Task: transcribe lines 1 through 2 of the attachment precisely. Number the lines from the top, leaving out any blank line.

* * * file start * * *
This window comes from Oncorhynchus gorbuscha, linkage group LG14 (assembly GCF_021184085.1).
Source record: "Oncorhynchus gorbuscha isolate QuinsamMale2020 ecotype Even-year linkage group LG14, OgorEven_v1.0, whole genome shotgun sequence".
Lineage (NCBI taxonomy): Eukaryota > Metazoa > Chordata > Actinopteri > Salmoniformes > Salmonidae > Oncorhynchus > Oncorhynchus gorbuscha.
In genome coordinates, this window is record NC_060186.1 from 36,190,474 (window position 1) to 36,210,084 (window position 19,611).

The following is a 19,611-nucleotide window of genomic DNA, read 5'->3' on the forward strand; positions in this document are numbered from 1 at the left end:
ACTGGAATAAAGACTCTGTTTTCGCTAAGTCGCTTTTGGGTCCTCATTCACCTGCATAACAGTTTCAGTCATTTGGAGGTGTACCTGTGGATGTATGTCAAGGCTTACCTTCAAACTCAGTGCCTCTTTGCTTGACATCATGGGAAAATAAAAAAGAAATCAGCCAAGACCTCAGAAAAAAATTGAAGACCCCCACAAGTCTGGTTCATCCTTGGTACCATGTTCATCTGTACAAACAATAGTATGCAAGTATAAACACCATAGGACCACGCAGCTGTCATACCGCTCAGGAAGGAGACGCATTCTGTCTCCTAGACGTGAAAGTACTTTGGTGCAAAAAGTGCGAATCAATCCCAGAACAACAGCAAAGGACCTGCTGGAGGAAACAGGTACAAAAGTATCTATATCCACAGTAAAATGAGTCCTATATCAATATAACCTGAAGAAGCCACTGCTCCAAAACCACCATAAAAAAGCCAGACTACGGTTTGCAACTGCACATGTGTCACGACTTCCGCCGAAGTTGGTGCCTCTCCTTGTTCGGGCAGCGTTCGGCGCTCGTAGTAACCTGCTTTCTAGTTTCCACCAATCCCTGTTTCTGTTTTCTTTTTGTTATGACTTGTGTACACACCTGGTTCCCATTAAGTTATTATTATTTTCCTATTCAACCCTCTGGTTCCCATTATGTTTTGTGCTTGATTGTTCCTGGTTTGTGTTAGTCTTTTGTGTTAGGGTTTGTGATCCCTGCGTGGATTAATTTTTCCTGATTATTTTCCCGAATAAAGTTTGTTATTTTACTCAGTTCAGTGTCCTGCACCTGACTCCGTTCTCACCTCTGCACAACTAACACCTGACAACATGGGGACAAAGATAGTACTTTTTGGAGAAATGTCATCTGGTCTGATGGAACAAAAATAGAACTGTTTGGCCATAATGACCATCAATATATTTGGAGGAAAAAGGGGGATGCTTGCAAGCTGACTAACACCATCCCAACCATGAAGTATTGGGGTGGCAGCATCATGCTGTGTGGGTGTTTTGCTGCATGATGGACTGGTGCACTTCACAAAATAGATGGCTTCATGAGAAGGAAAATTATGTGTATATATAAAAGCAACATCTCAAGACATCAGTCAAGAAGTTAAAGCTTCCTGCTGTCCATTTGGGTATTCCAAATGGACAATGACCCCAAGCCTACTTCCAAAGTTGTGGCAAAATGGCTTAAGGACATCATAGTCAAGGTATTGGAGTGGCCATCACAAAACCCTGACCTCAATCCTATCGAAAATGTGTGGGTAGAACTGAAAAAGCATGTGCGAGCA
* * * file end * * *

This window comes from Oncorhynchus gorbuscha, linkage group LG14 (assembly GCF_021184085.1).
Source record: "Oncorhynchus gorbuscha isolate QuinsamMale2020 ecotype Even-year linkage group LG14, OgorEven_v1.0, whole genome shotgun sequence".